The legal complexities of buying and selling a home are obvious to everyone – and the reason why property lawyers enjoy the first-class salary. It’s the lawyer’s job to uncover absolutely everything about a home – and whether you are buying or selling, there could be some uncomfortable truths revealed. For example, there could be old conditions dictating what you can do with the property, which will impact the selling price by a significant amount. You could uncover tricky right of way issues, too, which could impact your privacy. And given that some states will have their property laws enshrined by Old English Law, while others will have roots in Napoleonic Law, you can see how these issues can be hugely complex and variable depending on where you live.

 

Cold feet

It doesn’t matter how far down the line you get when moving house, the simple fact is that it is never over until all contracts have been signed. The chances are that you will be involved in a chain, and these buying chains can be huge. If one person gets cold feet, it can change everything for the worst, and the whole chain can break down. There are, of course, many different reasons for people to pull out at the last minute, and some can be sympathetic. But ultimately, the panic these last-minute decisions can cause will be extreme – and expensive. In some cases, you will already have paid good money – sometimes thousands of dollars. You might have organized schooling options in a new area for your kids, too, or have a start date already for your new job. Obviously, it’s a nightmare scenario, and there is little you can do in each particular case. It’s important not to get too downhearted, though, and just accept it as part of the story. A good realtor will be able to remarket your property very quickly indeed, and the faster you accept what’s happened, the quicker you can buy a home or sell yours.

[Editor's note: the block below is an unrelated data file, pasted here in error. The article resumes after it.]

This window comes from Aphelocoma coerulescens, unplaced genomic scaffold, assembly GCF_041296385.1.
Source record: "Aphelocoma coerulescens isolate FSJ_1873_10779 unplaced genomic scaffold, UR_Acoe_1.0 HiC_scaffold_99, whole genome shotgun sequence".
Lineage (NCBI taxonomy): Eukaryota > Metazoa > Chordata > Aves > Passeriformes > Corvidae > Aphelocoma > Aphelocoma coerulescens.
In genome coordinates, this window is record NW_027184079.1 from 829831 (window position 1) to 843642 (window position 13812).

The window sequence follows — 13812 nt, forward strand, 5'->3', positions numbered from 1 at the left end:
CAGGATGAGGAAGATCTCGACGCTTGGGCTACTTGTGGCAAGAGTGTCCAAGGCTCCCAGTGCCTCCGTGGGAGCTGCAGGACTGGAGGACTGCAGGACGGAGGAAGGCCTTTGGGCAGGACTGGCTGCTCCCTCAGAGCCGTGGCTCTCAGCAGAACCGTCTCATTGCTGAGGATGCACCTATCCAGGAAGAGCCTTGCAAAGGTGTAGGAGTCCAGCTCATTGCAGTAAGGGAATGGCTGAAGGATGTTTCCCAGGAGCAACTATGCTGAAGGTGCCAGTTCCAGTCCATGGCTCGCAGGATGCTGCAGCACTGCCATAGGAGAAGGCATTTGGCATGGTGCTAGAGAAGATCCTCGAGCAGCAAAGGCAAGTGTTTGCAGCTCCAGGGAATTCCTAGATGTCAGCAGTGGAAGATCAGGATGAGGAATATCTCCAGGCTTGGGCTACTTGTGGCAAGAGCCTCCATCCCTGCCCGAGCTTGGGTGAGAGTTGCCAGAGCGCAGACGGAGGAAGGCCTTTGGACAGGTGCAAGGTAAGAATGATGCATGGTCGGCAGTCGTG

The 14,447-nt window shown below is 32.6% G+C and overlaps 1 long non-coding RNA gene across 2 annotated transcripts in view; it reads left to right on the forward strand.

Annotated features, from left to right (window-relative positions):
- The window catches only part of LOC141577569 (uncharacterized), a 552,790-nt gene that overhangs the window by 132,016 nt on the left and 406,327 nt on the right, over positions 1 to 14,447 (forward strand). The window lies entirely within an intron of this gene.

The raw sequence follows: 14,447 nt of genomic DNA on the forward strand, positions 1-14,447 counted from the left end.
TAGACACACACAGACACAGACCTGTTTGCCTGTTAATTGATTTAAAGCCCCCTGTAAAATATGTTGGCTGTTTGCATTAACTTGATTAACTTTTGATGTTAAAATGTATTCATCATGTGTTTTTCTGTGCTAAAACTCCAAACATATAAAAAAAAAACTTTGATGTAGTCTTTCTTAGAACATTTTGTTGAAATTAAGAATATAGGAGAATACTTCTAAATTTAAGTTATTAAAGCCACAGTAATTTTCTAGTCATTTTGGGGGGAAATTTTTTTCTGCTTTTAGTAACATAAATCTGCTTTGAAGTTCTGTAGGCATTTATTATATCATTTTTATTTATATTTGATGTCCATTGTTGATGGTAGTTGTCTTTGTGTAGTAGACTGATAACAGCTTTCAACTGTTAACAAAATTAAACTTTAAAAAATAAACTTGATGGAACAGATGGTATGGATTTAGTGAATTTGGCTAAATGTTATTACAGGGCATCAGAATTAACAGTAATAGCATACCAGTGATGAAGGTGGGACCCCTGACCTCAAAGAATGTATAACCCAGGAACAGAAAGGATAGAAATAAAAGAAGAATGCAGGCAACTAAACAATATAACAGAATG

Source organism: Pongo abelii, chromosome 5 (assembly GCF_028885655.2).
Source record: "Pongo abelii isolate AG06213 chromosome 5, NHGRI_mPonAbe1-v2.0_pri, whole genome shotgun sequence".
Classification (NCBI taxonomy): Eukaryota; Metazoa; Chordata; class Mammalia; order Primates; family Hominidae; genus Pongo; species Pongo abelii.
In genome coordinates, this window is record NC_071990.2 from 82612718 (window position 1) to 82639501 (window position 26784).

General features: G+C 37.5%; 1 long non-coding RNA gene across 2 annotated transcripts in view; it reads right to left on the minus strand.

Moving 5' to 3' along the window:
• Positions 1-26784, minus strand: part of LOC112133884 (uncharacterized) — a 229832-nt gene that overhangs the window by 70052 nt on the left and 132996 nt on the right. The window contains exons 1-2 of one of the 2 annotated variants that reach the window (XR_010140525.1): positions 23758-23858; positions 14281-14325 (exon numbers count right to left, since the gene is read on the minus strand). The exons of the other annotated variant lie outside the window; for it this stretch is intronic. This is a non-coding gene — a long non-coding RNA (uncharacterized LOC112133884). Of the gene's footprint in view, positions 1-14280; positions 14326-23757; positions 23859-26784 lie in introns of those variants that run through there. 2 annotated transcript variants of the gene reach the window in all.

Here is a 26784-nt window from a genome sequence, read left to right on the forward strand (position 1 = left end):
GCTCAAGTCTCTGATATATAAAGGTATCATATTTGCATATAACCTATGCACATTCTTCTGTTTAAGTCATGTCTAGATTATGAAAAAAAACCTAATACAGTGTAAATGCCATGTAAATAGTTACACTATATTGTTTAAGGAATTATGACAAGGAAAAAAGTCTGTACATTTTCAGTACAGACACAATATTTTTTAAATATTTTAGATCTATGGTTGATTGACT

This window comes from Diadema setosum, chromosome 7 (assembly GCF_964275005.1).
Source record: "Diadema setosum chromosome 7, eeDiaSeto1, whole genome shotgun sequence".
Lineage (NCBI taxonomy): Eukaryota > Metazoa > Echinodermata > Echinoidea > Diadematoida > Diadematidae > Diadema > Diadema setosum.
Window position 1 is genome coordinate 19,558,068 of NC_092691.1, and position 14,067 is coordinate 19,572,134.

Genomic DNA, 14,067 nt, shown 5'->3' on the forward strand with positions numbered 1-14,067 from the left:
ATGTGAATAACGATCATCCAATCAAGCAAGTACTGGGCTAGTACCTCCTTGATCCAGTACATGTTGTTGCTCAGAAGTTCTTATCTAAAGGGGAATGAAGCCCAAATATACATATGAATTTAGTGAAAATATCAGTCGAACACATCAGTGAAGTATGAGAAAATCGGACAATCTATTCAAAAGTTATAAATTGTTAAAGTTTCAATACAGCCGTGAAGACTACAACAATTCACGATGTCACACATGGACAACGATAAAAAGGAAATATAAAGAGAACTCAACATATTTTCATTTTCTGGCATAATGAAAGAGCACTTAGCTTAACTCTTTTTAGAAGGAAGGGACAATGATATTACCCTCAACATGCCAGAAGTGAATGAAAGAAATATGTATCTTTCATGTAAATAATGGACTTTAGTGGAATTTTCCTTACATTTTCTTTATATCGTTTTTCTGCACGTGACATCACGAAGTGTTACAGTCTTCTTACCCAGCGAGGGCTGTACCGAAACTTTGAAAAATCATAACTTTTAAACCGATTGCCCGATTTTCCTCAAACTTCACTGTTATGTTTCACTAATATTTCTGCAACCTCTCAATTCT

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Insurance issues

Insurance isn’t something that many of us consider when we are looking for a home – but it should be. Some mortgage packages, for example, are only sold on the basis you have insurance, but the problem is that some homes are uninsurable. If you plan to live in an area that has a lot of natural dangers – flooding, for example – you might not find an affordable insurer for love nor money. And if the home in question has been built with unusual materials – pre-fabricated housing, as an example – it might be the same scenario. You will find an insurance package for anything, of course; the real question is – will you be able to afford it?

 

The last-ditch offer

Not every buyer or seller will play by ethical rules, unfortunately. For example, it’s not uncommon for a buyer to wait until the very last minute before reducing their offer. They are hoping you will crumble because you might be part of a chain or have already spent a fortune on fees and just want to get the deal done. Are they calling your bluff, testing your mettle, or have full confidence that you will fold? It’s difficult to tell. And you need to decide whether pulling out of the sale now will impact your ability to move on – it’s a huge risk either way.

 

OK, so there you have it – some of the biggest dangers of moving house, whether you are buying or selling. Hopefully, understanding these huge issues will help you be wary of what could happen!